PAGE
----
The idea of conservation as Federal management of land and water resources to ensure future sustainable use and boots on the ground service to public lands goes back many decades. While these are still important themes, we are just beginning to learn what conservation looks like for “Generation Like.” Children having authentic experiences in nature at a young age can no longer be taken for granted, yet is critical for developing conservation minded citizens. Competition for young peoples’ attention from digital media and social networking is fierce. Tremendous amounts of information, true, false and otherwise is available at our fingertips 24/7. A responsible Federal budget may no longer be able to financially support all of the conservation needs of our country. Increasing population and modern lifestyles are demanding more and more of our natural resources and environmental issues are becoming more and more complex. Undoubtedly, it is a real challenge to address all of these concerns in the modern conservation landscape but from my perspective, outdoor and environmental education offers a significant tool to do so and it is incredibly rewarding to try. At Nevada Outdoor School, we are continually musing on these issues and trying to bring innovative solutions to life.
|NOS Executive Director Andy Hart (center) speaking on reconnecting youth with nature at the White House, March 18th, 2014. photo credit: Tami A. Heilmann, DOI|
When engaging young Americans in conservation, it is important to be mindful of their reduced attention span and need for more timely gratification. Youth conservation service projects can be designed to do this, ensuring they can see the results of their efforts and still provide tangible physical benefit to the land. Of course, with youth, the physical outcomes of a project should be far secondary to the experience. Some of the greatest conservation minds our country has ever known did very little at a young age for our natural resources. Folks like John Muir and Aldo Leopold were documented to have been a bit rough with nature in their formative years, but the depth of connection and passion those experiences created propelled these leaders to ultimately benefit public lands in profound ways so that future generations could enjoy similar experiences. Even as part of formal outdoor and environmental education programs, youth need time for unstructured exploration.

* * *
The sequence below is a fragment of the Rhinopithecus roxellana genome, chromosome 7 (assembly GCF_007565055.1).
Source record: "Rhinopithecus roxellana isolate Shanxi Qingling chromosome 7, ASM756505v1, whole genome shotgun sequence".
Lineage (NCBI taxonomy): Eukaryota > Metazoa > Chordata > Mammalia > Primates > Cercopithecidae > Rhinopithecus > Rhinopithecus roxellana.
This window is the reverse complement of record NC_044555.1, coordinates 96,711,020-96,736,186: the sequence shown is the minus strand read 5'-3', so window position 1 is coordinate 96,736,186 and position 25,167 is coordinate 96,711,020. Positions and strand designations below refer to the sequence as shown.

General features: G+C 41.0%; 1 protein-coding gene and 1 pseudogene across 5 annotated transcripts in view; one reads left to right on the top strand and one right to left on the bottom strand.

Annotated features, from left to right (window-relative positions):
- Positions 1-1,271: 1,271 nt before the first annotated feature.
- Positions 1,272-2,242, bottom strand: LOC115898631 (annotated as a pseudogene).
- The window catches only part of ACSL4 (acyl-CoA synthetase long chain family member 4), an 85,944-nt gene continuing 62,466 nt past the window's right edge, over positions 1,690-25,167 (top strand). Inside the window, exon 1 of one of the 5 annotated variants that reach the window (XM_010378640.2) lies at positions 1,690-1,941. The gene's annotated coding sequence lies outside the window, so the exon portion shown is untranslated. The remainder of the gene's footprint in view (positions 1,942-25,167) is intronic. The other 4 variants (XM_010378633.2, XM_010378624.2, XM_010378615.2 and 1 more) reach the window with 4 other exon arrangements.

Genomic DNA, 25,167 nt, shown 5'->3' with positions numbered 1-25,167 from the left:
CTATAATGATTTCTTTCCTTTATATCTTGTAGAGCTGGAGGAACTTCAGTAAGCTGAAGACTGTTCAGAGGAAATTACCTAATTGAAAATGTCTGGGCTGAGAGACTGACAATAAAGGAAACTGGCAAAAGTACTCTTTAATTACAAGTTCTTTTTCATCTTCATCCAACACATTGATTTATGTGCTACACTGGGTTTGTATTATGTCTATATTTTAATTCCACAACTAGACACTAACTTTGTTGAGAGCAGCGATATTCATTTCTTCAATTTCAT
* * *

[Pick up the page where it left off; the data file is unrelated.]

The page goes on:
Likewise, youth propensity for technology shouldn’t be feared by those of us working hard to get them away from the computer screen and into nature. Certainly, we should instill in our children the value of putting technology away for a while and enjoying the natural sights and sounds around us. However, there are a variety of ways modern electronics can assist in authentic experiences in the outdoors. Some examples might be a camera with GPS location tagging, a digital water quality tool used for a citizen springs assessment or a hand held GPS used for a family EarthCaching adventure. Additionally, reflection remains an important aspect of any learning experience. We need to embrace the fact that reflection today may be quite appropriate in the form of blogging, tweeting or posting about that experience.
While these are just two of the hurdles to overcome when engaging youth in the outdoors and conservation, we try not to be overwhelmed. Never forget that taking kids outside is supposed to be fun. The more fun it is, the more likely we are to see the next generation develop into conservation-minded adults, with the science background to think critically and make thoughtful decisions on conservation and land-use issues. This idea drives Nevada Outdoor School in our work, providing opportunities for youth and families to learn and grow outdoors and engaging as many as 1,000 students each month with inquiry-based, outdoor and environmental education initiatives.